Vice-Minister of Interior resigns after being harshly criticized for not pressing charges against protesters who took 13 police hostage

Peru’s Vice-Minister of Interior, Wilson Hernández, resigned from the Cabinet of Peru’s President Alan García Monday, after being harshly criticized for signing an agreement guaranteeing that no criminal charges would be pressed against the Paucartambo protesters who took 13 policemen and four civilians hostage.

“We can’t be making deals guaranteeing that persons who commit crimes will not be criminally prosecuted,” said Premier Javier Velásquez.

On Monday, Peru Interior Minister Octavio Salazar announced that criminal charges will be pressed against the farmers who took 13 policemen and four civilians hostage at the Yuncán hydroelectric power plant in Paucartambo, a district in Peru’s Pasco region.

The farmers face up to 30-year prisons terms.

“We have yet to make any arrests, but warrants are on their way,” said Salazar. “This is a crime, and we can’t ignore that. People just can’t take justice into their own hands.”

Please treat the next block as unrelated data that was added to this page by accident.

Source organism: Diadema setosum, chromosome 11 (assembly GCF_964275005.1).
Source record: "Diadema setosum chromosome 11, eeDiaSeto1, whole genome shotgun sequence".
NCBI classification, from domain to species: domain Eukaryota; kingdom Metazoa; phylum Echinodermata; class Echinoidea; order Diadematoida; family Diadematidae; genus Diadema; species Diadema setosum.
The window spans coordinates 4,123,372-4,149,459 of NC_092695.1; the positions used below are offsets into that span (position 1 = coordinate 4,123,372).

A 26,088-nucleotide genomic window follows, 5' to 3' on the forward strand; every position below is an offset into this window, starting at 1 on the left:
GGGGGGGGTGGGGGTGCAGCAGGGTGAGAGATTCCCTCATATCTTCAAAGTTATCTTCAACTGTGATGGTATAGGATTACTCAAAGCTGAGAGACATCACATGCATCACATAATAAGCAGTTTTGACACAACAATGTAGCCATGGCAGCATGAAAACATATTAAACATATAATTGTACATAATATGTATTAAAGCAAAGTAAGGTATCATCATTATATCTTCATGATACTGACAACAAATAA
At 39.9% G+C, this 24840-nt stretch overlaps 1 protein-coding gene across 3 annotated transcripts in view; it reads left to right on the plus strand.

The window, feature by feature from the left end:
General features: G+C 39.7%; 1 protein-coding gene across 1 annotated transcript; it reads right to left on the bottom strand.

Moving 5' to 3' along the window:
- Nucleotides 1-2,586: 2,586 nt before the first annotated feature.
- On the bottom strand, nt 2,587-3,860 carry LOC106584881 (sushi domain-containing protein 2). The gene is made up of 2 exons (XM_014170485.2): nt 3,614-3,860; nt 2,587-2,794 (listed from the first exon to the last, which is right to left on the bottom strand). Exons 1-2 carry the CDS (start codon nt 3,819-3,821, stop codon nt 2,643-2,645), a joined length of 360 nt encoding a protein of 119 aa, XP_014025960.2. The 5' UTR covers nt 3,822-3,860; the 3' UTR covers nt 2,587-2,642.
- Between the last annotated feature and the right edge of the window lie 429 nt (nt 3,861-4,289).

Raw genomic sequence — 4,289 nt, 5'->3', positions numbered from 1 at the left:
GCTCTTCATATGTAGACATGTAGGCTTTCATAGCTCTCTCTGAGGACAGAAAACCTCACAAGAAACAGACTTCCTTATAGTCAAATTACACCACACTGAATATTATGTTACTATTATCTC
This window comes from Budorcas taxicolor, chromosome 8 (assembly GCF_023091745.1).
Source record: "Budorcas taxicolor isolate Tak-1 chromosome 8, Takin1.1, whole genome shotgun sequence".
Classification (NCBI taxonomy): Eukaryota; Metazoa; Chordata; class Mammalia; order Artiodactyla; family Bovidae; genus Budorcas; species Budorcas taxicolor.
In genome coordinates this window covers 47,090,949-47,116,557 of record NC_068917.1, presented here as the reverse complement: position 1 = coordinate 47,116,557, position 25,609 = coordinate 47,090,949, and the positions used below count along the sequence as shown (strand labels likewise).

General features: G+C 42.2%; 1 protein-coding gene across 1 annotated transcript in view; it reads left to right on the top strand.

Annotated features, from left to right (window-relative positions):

Last weekend, 13 police officers and four civilians were taken hostage by farmers at the Yuncán hydroelectric power plant in Paucartambo, a small community located more than 300 kilometers, or 185 miles, east of Peru’s capital city, Lima.

The farmers freed the officers assigned to providing security for the Yuncán power plant after local officials promised Saturday that fertilizer would be delivered within 15 days.

According to Peru National Police Chief Miguel Hidalgo, the officers and civilians were held hostage at a local church for nearly 24 hours.

Two days before the 72-hour strike turned into a hostage situation, some 6,500 Paucartambo farmers began occupying the power plant to pressure the French-Belgian power plant operator Enersur, a subsidiary of Tractebel. According to the farmers, the company had repeatedly failed to redistribute resources assigned to the Yuncán Social Fund and destined to improve living conditions and provide for public works.

“Everything is calm now,” said Paucartambo Mayor Kléver Meléndez. “The roads are no longer blocked, and shops are open.”

According to Enersur, a control room was destroyed by the protestors, and a floodgate damaged.

Sharing is caring!

Comments are closed.